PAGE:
MB: Now, before we get into Leprous, and since you’ve played a role in black metal, how do you feel that scene has changed over the years? It started in the 90’s full of some philosophical undertones, and now it’s kind of just part of the mainstream heavy metal environment, it’s no longer shocking.
It’s like everything that is new and shocking; it loses that edge eventually. I mean, Black Sabbath were incredibly shocking when they came out. When black metal started in Norway it was so extreme, with the murders and church burnings, that it was bound to get a lot of attention and headlines everywhere.
It started out kind of like a “be whatever the fuck you want to be philosophy. Eventually, however, it actually turned into one of the more narrow-minded and conventional musical scenes that I can think of. You are expected to follow a specific set of rules, otherwise you are “not true” or you are “gay,” or whatever. They have an audience that very easily becomes aggressive if you change something too much, or if you do things differently. The whole point of the black metal attitude is gone when you just start to just follow rules and expectations like that.
I’ve never considered myself to be a black metal musician, but I have some connections with many people from that environment, and so I kind of know what it’s about.  It was about just doing whatever the fuck you wanted.

MB: Precisely, it was about breaking with the conventions, and yet suddenly black metal just became this genre that is full of conventions.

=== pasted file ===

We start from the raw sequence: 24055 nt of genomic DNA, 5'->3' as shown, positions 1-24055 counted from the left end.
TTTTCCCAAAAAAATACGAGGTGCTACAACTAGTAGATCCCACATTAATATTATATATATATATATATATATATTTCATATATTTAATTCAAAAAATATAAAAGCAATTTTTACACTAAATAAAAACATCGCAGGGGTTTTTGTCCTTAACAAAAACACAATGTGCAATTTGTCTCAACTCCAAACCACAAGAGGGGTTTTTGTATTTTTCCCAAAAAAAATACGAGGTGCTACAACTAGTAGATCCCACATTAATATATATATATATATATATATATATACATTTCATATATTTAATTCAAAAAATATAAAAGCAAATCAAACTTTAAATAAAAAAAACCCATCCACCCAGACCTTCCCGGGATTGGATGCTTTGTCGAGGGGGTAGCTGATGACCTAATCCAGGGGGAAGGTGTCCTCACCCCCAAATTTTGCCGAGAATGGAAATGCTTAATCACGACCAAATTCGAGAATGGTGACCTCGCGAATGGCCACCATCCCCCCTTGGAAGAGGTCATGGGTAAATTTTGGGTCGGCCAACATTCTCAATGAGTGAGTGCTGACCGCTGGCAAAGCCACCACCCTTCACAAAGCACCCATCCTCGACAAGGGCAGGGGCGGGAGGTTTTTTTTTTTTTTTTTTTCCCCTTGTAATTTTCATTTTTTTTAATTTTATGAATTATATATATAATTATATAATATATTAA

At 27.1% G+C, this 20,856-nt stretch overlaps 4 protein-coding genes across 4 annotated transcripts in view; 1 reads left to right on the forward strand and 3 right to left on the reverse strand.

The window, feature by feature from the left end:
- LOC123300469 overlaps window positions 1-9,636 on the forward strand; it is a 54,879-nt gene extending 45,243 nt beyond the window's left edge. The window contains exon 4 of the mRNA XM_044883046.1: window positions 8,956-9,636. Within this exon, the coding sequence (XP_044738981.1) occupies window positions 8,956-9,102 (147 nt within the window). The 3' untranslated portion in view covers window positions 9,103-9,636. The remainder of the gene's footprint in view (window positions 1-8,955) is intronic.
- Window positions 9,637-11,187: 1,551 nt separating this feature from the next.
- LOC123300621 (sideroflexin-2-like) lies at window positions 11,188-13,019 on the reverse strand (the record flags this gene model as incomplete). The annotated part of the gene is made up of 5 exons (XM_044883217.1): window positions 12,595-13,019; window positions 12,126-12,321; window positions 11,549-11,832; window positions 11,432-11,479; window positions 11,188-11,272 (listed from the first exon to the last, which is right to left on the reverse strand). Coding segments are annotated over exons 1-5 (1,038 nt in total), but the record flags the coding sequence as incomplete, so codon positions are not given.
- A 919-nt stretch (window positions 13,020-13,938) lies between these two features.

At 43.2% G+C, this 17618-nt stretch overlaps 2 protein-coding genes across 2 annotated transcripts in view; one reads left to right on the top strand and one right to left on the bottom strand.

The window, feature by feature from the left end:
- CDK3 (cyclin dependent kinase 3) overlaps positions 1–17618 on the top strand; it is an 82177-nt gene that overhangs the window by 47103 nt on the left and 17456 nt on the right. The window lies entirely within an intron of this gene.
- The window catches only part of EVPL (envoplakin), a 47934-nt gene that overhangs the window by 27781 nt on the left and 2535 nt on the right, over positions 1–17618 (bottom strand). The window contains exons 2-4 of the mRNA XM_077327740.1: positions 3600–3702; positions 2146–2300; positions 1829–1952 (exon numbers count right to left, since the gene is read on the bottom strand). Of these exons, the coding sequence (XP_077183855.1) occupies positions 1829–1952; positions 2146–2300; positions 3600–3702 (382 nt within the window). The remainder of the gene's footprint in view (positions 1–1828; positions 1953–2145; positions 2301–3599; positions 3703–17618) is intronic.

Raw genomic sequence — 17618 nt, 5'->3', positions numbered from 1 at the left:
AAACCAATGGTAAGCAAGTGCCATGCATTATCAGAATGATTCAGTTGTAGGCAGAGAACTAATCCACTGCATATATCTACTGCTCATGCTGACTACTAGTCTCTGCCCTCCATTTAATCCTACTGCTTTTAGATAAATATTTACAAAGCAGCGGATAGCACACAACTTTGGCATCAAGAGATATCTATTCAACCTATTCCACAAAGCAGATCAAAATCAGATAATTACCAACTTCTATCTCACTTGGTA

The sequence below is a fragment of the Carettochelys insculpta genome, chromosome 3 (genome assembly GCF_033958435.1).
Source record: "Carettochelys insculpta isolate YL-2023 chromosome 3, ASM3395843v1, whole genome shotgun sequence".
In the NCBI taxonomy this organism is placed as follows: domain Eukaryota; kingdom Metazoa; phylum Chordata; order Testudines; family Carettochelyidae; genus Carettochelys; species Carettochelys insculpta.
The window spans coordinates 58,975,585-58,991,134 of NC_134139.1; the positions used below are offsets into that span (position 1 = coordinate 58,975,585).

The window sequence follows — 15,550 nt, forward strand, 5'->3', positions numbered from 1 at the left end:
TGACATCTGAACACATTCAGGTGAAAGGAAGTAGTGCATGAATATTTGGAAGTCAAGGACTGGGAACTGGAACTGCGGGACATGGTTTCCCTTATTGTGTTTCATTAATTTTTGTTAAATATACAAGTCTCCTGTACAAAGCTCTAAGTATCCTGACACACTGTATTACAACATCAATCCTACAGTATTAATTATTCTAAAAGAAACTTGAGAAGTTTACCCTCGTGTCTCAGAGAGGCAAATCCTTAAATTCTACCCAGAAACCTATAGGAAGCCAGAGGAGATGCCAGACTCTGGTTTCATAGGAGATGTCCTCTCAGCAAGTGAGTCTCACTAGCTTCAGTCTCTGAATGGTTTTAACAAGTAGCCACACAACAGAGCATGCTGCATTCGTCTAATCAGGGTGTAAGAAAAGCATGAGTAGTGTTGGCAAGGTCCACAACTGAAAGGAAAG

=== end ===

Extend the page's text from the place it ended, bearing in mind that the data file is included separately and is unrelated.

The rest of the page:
Exactly, and I think that it’s the worst within the metal scene. I think it has become the most “conventional” of all.
Luckily, a lot people like black metal out of many things they like, and then it’s completely different. Those who are really hard to impress are those who consider themselves to be TRVE black metal fans.

MB: Speaking of genres, and moving on to Leprous; once you said that the term “Progressive” had diluted to the point that it was just equated with having a song that had “one or two odd-time signatures and a guy that is really good with the guitar.” So, with that in mind, how would you prefer to define “progressive music”, and do you even feel Leprous belong to it?
I wouldn’t like to define it, because I think that when you start defining things too much you create prejudices on people, and so they will expect to hear a specific thing. Genres are usually defined by 3 or 4 bands, by pioneers, and then you have the rest of the people, the majority, who follow them… then there are the few who move the genre, who experiment with it. The only thing that you can do as a musician is to just follow your inner vision and remove all those expectations around you. If it ends up being something that, as in the case of Leprous, people end up defining as “progressive”, I’m OK with that.
People have the need to label things, and to put them in little boxes. If I have to be in a certain label I think progressive is a nice one, because prog enthusiasts are often very open minded and open for challenges and for new things. I actually think that’s what it is to be “progressive”, to always evolve and challenge, to never rest upon your previous works (or those of somebody else), and to constantly move forward.
Within progressive music you have everything; from Dream Theater to Messhugah, to King Crimson. These are bands that do not resemble each other at all. It’s kind of an open genre, much more so than others, like thrash or doom metal, where there are many more rules, even down to the dresscode! [laughs] You need to have your denim jackets with patches and all that. [laughs]

Leprous: Tor Oddmund Sujrke, Einar Solberg, Baard Kolstad, Øystein Landsverk Photo: Nihil

MB: It’s the funny thing about metal. It starts as a “fuck you to society”, and then becomes this very exclusive club with lots of rules, and where people wear a uniform.
[Laughs] Yeah, exactly. I think that a lot of people, especially younger people, need to feel that they belong somewhere, so that’s responsible for a big part of those “identity crises.” They’re not so sure about themselves, and so they’re jumping on something that gives them an opportunity to develop an identity and a connection with others.